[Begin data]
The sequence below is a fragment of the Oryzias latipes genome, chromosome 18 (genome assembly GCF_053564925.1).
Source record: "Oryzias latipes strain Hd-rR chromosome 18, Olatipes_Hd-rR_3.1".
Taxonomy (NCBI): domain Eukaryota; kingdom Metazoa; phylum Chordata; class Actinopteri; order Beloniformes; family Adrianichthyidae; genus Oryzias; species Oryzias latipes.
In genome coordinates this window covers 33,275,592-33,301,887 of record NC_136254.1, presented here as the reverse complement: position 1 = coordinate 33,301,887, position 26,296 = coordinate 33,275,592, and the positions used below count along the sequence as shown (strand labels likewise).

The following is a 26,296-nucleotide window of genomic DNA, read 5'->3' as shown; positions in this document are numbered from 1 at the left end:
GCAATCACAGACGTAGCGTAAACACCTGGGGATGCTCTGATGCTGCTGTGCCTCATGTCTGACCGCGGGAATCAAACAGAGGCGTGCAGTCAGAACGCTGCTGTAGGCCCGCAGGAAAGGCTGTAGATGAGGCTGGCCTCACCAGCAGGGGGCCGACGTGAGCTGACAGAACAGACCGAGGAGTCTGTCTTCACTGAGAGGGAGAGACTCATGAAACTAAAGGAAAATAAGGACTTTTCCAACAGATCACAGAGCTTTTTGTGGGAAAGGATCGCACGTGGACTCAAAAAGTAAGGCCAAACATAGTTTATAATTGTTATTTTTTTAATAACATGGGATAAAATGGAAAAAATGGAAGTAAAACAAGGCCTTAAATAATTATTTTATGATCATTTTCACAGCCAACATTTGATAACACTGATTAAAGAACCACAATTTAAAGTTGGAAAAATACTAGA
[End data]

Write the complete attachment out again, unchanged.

The sequence below is a fragment of the Oryzias latipes genome, chromosome 18 (genome assembly GCF_053564925.1).
Source record: "Oryzias latipes strain Hd-rR chromosome 18, Olatipes_Hd-rR_3.1".
Taxonomy (NCBI): domain Eukaryota; kingdom Metazoa; phylum Chordata; class Actinopteri; order Beloniformes; family Adrianichthyidae; genus Oryzias; species Oryzias latipes.
In genome coordinates this window covers 33,275,592-33,301,887 of record NC_136254.1, presented here as the reverse complement: position 1 = coordinate 33,301,887, position 26,296 = coordinate 33,275,592, and the positions used below count along the sequence as shown (strand labels likewise).

The following is a 26,296-nucleotide window of genomic DNA, read 5'->3' as shown; positions in this document are numbered from 1 at the left end:
GCAATCACAGACGTAGCGTAAACACCTGGGGATGCTCTGATGCTGCTGTGCCTCATGTCTGACCGCGGGAATCAAACAGAGGCGTGCAGTCAGAACGCTGCTGTAGGCCCGCAGGAAAGGCTGTAGATGAGGCTGGCCTCACCAGCAGGGGGCCGACGTGAGCTGACAGAACAGACCGAGGAGTCTGTCTTCACTGAGAGGGAGAGACTCATGAAACTAAAGGAAAATAAGGACTTTTCCAACAGATCACAGAGCTTTTTGTGGGAAAGGATCGCACGTGGACTCAAAAAGTAAGGCCAAACATAGTTTATAATTGTTATTTTTTTAATAACATGGGATAAAATGGAAAAAATGGAAGTAAAACAAGGCCTTAAATAATTATTTTATGATCATTTTCACAGCCAACATTTGATAACACTGATTAAAGAACCACAATTTAAAGTTGGAAAAATACTAGA